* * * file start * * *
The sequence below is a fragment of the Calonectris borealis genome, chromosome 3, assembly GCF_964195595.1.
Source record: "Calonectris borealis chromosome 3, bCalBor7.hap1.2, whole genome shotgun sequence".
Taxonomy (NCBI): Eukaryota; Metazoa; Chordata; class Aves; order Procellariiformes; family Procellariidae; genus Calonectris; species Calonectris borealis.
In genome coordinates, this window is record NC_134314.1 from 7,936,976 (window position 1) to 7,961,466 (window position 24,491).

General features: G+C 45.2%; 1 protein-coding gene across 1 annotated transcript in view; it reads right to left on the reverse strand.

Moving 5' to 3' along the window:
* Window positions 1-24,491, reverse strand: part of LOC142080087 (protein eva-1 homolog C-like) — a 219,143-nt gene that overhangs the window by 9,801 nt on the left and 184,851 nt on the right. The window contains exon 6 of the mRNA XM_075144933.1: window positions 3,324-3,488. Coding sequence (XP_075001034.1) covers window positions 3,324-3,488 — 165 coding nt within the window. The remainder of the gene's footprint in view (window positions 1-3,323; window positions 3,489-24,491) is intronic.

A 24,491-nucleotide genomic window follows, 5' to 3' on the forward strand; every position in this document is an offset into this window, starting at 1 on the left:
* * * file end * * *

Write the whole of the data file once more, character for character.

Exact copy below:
The sequence below is a fragment of the Calonectris borealis genome, chromosome 3, assembly GCF_964195595.1.
Source record: "Calonectris borealis chromosome 3, bCalBor7.hap1.2, whole genome shotgun sequence".
Taxonomy (NCBI): Eukaryota; Metazoa; Chordata; class Aves; order Procellariiformes; family Procellariidae; genus Calonectris; species Calonectris borealis.
In genome coordinates, this window is record NC_134314.1 from 7,936,976 (window position 1) to 7,961,466 (window position 24,491).

General features: G+C 45.2%; 1 protein-coding gene across 1 annotated transcript in view; it reads right to left on the reverse strand.

Moving 5' to 3' along the window:
* Window positions 1-24,491, reverse strand: part of LOC142080087 (protein eva-1 homolog C-like) — a 219,143-nt gene that overhangs the window by 9,801 nt on the left and 184,851 nt on the right. The window contains exon 6 of the mRNA XM_075144933.1: window positions 3,324-3,488. Coding sequence (XP_075001034.1) covers window positions 3,324-3,488 — 165 coding nt within the window. The remainder of the gene's footprint in view (window positions 1-3,323; window positions 3,489-24,491) is intronic.

A 24,491-nucleotide genomic window follows, 5' to 3' on the forward strand; every position in this document is an offset into this window, starting at 1 on the left: